Things to get better. It’s always bad, obviously, and there are days where my mind is not a happy place – but in general our mental health (I like to think) is a step above where is was last year, and the year before that. I’ve had dreams in the past where I’ve blinded myself – sometimes in one eye, sometimes totally. When I’m doing it, in this dream state, it’s because I want her to know that I understand what she’s going through. It’s all fine and good standing next to her and saying ‘I understand’, but I don’t, I can’t, not fully, as long as I can see. It’s a stupid idea, obviously – she needs me sighted! But while I’m dreaming, it seems like a sensible thing to do. Like it would bring us closer.
    It’s when I have dreams like that, that I’m reminded my mental health isn’t always as good as I’d like. That our situation does take a toll on the both of us.

    Something that I don’t talk about it much, because I do instantly get upset, is a point in my life where I felt so crushingly helpless. I held the person I loved in my arms, on the bedroom floor, where she had crumpled in tears. She screamed at me, banging her fists on my chest, through sobs, “Why can’t I see?”. In case you’re wondering, this was before she was blind – but it was the first time she couldn’t see her reflection in the mirror. She had thought it was condensed, tried to wipe it, and then realised she couldn’t see her hand either. All I could do was to try and reassure her. To tell her we would sort it; we would go back to the doctors, this time to a different, better hospital, and we would find out what was going on. But I cried too. What else could I do? I was out of my depth. Helpless.

    We’re a lot further down the line now, as I said. My partner has no sight, so I am now her guide. One of those things which I can’t quite decide if it makes me happy or sad, is that she doesn’t really like anyone else guiding her, because we’re so used to each other. I know what directions she needs, how much space she likes, what information she wants to be told. She understands what subtle movements of my hands mean, which direction I mean for her to move in, we can hold a conversation interlaced with commands and advisories about kerbs and objects as we walk down a road. With anyone else she’s either being dragged, pushed around things or stepped off kerbs. It might sound harsh and ungrateful, but I don’t mean it to be in the slightest – it’s just that everyone else, no matter how close, spends less time guiding her than I do – so it’s natural for them to be less in tune with her. We’re obviously grateful for all the help we get from friends and family. In a way, I find it nice that only her and I work that well with each other – but I am also sad that she depends on me so much to feel normal when we’re walking around shops, rather than feeling like a bag of shopping being swung around with other people.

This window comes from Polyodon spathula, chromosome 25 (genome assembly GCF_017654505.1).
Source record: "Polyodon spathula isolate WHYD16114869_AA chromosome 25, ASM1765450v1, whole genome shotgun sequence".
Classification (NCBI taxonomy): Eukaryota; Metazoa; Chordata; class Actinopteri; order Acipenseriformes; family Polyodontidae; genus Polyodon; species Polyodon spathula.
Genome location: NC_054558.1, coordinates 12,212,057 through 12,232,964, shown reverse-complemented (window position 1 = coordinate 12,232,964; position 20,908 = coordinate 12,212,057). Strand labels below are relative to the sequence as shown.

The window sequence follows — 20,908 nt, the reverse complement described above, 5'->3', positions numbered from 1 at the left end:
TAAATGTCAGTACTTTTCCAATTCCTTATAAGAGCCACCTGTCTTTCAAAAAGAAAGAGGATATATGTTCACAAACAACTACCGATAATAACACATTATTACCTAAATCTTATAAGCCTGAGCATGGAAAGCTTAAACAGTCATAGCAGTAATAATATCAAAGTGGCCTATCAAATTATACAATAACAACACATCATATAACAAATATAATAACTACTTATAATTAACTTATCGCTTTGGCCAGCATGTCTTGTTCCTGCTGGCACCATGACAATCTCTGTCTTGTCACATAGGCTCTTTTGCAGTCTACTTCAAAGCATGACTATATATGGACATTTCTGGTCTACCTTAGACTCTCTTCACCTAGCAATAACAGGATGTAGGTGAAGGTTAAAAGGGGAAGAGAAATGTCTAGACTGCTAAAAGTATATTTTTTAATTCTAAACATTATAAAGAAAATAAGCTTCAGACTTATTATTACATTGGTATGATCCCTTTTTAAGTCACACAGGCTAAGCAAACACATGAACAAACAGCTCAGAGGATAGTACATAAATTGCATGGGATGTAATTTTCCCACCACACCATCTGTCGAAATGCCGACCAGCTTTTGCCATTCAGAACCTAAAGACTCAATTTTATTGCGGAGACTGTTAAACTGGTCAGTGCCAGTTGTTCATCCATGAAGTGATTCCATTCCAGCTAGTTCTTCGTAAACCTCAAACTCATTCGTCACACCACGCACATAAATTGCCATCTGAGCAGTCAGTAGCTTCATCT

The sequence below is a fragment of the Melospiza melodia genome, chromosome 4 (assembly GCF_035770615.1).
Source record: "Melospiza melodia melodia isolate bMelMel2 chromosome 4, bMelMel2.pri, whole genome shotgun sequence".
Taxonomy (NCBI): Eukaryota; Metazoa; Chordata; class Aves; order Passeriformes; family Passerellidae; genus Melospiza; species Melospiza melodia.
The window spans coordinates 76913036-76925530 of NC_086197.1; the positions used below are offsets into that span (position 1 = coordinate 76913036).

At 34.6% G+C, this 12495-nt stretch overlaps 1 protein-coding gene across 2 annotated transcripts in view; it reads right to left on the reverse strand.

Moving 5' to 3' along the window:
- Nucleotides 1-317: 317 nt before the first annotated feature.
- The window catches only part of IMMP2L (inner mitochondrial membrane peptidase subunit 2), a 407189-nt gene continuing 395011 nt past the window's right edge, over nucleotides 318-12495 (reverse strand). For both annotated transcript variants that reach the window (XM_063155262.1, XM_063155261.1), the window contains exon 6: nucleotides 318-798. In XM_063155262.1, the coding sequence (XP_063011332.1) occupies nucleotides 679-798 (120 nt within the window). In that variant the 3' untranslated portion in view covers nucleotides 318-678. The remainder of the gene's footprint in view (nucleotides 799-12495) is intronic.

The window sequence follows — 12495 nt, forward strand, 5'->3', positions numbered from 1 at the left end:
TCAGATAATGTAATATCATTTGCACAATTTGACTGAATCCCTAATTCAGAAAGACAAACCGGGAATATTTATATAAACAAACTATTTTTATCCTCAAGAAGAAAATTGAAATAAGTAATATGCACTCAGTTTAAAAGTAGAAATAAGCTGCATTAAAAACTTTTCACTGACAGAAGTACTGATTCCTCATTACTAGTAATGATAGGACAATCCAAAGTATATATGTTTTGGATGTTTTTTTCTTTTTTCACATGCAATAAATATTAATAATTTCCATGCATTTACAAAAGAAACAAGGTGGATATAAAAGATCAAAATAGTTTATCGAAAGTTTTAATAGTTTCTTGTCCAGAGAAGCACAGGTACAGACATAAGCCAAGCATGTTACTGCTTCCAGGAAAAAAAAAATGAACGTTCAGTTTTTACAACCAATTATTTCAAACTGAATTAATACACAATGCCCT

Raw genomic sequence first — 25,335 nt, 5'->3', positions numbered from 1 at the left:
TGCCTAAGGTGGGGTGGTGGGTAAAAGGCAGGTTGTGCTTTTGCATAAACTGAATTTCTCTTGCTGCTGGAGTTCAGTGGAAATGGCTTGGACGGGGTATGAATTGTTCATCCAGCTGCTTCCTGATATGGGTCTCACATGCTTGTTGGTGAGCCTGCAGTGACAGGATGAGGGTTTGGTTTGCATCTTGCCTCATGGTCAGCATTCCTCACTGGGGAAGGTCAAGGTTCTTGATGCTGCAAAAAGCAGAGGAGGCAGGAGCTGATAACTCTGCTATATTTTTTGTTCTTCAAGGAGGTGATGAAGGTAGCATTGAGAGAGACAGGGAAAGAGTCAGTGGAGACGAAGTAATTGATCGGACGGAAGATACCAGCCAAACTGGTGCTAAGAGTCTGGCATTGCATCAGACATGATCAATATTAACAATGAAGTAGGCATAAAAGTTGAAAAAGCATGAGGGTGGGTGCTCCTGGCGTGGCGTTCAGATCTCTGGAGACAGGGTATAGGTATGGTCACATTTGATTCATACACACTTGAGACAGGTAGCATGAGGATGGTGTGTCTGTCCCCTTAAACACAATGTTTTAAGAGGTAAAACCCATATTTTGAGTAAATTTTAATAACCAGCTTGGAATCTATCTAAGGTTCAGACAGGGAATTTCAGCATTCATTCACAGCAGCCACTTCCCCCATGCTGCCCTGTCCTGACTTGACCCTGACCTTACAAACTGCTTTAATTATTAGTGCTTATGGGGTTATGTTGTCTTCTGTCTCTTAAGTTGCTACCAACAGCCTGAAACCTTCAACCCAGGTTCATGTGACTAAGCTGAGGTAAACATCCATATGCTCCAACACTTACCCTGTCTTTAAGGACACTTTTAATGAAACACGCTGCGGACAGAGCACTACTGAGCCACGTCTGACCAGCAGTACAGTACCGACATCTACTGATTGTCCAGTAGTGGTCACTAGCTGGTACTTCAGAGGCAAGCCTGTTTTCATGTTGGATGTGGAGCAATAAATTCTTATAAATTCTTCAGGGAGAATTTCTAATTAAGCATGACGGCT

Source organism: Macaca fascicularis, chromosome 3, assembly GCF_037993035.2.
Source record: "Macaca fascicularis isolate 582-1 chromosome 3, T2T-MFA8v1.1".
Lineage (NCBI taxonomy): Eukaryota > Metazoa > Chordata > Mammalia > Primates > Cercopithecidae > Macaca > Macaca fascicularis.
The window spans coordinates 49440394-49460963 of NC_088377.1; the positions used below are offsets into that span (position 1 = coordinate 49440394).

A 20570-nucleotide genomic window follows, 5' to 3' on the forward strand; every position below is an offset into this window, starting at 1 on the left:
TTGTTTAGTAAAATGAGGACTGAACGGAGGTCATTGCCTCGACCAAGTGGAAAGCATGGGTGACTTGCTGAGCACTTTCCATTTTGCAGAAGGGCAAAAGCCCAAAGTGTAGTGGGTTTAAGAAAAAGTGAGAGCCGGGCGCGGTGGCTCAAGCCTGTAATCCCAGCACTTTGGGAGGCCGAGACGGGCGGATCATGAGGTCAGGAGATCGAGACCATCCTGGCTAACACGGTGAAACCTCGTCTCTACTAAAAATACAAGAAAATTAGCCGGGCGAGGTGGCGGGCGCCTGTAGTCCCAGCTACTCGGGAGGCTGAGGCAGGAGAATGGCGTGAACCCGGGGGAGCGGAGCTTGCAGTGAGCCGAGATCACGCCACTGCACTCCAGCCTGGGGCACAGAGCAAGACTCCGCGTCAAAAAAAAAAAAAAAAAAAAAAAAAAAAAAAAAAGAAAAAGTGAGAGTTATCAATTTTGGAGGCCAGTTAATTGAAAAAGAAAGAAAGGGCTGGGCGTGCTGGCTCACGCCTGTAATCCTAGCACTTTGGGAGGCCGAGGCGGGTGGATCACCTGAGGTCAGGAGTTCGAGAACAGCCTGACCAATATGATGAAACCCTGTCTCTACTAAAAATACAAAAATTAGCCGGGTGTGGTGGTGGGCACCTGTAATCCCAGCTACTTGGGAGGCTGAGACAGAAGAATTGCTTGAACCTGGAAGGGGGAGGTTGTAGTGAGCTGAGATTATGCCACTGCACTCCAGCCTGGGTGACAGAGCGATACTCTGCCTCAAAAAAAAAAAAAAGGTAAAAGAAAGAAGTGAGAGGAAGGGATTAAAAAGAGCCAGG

I feel like I’ve written a lot without saying much, so I will wrap things up for now, so closing paragraph! 🙂

    Being a carer for my partner feels so natural. It isn’t something I have to do anymore, it’s just how we interact. It’s like a sighted person asking their partner how their day was – (obviously she does that too…) – but I mean guiding her around a bus stop is as normal as talking. It’s just us, it’s how we communicate. I don’t think we would be as close as we are now if she hadn’t gone blind. I’d literally give my life to allow her to see again, that goes without saying really. But she’s not really my dependant. She’s not my blind partner. She’s just my wife. I love her, and I would, and will, do anything that she needs me to do.